​Commonwealth to rid provider panels to make room for startups

Assistant Minister for Digital Transformation Angus Taylor's grand vision for innovation within government starts with opening up procurement opportunities to smaller Australian tech players.
Written by Asha Barbaschow, Contributor

In order for the "big bureaucratic beast" known as the Australian government to make good on its promise to undergo a digital transformation, it needs to change the way it procures products and services, and according to Assistant Minister for Digital Transformation Angus Taylor, one of the key places to start is ridding its innovation-stifling service provider panels.

Speaking with journalists on Sunday, Taylor criticized the procurement method currently in place for lower cost government projects, highlighting that the panel process has been a big barrier to smaller, innovative companies getting access to government opportunities.

"Panels are a really good example of well intentioned policy leading to less than ideal outcomes," he said.

The assistant minister explained that often panels are being used by government for projects that lie within the AU$80,000 to AU$5 million bracket, as they have previously not been large enough to require a customised solution, or large enough that provider selection warrants intervention from government.

Taylor explained this spend bracket is also the sweet spot for small-to-medium enterprises (SMEs), as generally the projects can be turned around quickly, and allow for a single technology solution to a problem that is reasonably digestible.

"We know that by increasing our spend on SMEs we can create a whole industry in this country. An allocation of 10 percentage points more of our IT spend -- of AU$9 billion -- to SMEs will be one of the biggest investments in innovation in this country's history," Taylor said.

"In money terms, it will be double the size of the first round of the National Innovation and Science Agenda.

"If we want to transform the digital government sector in Australia, the most important thing we can do is be a better customer."

The government's Digital Marketplace, launched days shy of 12 months ago, is an initiative aimed at getting SMEs involved in the government's IT spend. It's touted by the government as an ecosystem where government buyers and sellers can "connect" with smaller suppliers.

"Since the Digital Marketplace's launch ... we've had over 250 sellers come on, with many millions of dollars of opportunities on the platform. 93 percent has gone to small-to-medium enterprises," Taylor explained.

"I love this project because it demonstrates how with technology you can level the playing field and the government can stimulate innovative companies without resorting to hand outs."

To Taylor, success in getting smaller Australian tech players involved will require the government putting words into action.

"We've got to get our act together. We've got to create smaller, more modular projects, and we've got to reduce the barriers to entry through the current panel process," he said.

"We've got to have a procurement process that allows for innovation, just doesn't define the spec in gory detail without allowing the innovators to come to us and say: 'Look, this is what is possible, you haven't thought about it hard enough'.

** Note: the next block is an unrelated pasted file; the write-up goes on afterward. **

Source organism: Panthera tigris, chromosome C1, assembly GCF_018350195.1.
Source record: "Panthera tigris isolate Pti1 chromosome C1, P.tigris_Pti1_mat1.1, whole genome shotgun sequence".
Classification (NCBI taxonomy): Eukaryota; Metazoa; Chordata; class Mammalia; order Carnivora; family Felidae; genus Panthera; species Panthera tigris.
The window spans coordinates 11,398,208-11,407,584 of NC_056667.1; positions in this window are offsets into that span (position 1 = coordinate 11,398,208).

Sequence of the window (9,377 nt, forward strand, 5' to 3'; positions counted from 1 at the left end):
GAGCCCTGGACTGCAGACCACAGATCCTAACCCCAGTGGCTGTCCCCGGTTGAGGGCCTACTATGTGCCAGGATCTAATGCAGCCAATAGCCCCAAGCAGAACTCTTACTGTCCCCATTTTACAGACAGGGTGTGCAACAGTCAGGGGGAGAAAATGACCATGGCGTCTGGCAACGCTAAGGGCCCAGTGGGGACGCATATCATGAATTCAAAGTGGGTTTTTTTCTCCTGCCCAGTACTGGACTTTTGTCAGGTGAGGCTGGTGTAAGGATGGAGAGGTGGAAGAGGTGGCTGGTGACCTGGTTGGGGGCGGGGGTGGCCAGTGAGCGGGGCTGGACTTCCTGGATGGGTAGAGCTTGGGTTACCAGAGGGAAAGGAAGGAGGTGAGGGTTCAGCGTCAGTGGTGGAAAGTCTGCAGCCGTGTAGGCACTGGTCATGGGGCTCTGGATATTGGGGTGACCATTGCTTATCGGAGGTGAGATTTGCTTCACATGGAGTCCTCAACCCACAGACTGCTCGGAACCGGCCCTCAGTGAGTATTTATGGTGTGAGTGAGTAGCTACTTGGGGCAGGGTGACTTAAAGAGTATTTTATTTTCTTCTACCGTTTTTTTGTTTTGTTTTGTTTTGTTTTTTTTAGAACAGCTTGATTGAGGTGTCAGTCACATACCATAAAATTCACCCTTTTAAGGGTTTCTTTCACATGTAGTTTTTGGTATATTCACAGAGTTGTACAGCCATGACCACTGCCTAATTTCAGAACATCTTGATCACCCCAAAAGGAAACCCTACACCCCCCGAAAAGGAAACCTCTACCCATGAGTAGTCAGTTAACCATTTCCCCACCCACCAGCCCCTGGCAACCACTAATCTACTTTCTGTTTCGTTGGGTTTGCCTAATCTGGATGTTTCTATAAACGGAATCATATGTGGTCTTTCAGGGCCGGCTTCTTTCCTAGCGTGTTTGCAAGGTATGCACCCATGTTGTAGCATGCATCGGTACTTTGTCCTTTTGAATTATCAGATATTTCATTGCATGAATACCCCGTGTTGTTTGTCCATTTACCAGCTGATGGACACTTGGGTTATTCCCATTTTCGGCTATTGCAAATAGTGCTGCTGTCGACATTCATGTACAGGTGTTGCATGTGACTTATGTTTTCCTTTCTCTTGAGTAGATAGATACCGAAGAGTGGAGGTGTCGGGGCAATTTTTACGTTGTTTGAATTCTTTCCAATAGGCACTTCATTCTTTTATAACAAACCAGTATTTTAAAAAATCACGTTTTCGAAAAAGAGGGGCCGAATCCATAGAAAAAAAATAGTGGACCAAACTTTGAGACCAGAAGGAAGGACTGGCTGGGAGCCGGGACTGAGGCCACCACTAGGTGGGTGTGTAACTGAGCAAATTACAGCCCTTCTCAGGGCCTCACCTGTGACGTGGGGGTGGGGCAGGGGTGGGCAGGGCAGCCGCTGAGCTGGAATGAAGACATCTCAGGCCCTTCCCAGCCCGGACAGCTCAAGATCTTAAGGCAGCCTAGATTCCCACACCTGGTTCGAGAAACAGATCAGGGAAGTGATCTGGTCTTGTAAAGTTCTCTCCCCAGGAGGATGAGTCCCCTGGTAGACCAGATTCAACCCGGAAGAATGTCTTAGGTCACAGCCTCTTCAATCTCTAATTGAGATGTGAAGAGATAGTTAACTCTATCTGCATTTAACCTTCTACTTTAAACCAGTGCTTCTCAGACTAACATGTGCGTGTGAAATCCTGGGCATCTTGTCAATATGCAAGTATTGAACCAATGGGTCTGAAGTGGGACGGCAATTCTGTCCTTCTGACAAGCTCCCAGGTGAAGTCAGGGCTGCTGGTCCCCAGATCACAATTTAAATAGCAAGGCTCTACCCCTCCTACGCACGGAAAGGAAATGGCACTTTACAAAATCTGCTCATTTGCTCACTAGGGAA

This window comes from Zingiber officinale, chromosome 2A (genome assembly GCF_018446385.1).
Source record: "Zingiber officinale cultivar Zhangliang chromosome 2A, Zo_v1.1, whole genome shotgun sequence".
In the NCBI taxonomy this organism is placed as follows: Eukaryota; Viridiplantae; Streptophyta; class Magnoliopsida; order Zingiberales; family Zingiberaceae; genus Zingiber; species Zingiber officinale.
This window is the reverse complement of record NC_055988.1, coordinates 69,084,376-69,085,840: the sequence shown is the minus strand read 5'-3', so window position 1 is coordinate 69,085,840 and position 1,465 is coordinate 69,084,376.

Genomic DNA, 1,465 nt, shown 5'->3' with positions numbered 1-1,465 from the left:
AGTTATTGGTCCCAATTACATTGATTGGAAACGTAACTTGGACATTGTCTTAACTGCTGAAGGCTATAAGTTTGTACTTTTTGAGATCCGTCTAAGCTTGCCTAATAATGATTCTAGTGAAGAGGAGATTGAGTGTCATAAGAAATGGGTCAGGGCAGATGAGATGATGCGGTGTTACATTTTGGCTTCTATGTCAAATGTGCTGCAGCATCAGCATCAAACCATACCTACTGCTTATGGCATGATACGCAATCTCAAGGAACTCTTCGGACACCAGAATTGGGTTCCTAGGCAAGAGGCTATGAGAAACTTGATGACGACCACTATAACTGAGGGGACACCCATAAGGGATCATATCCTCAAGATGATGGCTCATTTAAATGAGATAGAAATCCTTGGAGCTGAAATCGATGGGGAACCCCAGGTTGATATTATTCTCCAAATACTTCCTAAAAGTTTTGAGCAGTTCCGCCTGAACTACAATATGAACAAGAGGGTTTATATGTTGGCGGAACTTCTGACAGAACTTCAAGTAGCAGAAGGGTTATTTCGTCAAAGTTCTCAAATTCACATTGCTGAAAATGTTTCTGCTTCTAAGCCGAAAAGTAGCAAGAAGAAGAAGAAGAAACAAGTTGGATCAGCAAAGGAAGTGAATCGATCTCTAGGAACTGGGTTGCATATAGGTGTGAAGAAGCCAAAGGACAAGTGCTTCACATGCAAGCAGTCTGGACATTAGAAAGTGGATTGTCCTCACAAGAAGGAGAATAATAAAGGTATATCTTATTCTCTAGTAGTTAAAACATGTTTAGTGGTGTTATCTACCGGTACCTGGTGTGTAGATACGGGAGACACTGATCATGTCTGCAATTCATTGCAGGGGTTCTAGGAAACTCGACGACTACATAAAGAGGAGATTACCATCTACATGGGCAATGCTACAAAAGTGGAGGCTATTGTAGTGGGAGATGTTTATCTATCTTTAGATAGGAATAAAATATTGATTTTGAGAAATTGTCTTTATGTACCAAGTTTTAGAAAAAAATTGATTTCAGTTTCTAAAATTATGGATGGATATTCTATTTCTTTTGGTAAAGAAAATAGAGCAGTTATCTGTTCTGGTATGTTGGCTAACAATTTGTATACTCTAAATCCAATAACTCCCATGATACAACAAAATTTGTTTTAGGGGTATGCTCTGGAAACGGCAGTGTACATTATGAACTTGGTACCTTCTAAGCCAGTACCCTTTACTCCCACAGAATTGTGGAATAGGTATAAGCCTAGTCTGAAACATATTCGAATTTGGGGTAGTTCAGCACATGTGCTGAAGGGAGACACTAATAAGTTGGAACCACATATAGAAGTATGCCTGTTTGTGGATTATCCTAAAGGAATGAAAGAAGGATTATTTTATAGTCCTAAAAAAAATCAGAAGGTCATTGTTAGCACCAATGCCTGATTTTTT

"All of that needs to happen."

However, the startups and entrepreneurs need to want to play, as well.

"Digital government has to be a focus for the entrepreneurial tech sector in Australia and that's something I want to make happen as fast as we possibly can," he said, adding he wants to see 10 percentage points -- in IT spend -- given to SMEs as soon as is reasonably achievable.

In order to usher in the new wave of tech procurement, Taylor said the government needs to kick off change in other places.

This will require government to break up contracts and projects into smaller pieces, with Taylor saying that tenders tend to be indigestible for Australia's SMEs, and that the government also needs to build internal projects with the ability to integrate them with projects within other departments and agencies.

Taylor also said there is a need to drive the uptake of the cloud.

"These things have been identified time and time again to break down the tendency to make safe choices and those so-called safe choices prohibit innovation," he said.

Currently, 0.5 percent -- the equivalent of AU$60 million -- of the federal government's IT spend goes to the cloud, a figure Taylor said is "simply not enough", considering about AU$700 million is pumped into the purchase of hardware.

Pointing to the protected-level approval given by the Australian Signals Directorate to two Australian cloud providers last week, Taylor said innovation is breaking through to the "hard parts" of government.

"This is an illustration of what we can do with the government's IT spend if we get our act together," he said.

"Which is why having two local protected cloud providers now ... is such a breakthrough because we now -- we've broken into if you like the hard parts of government where protection of data is absolutely central."

Disclosure: Asha Barbaschow attended Tech Leaders as a guest of MediaConnect.

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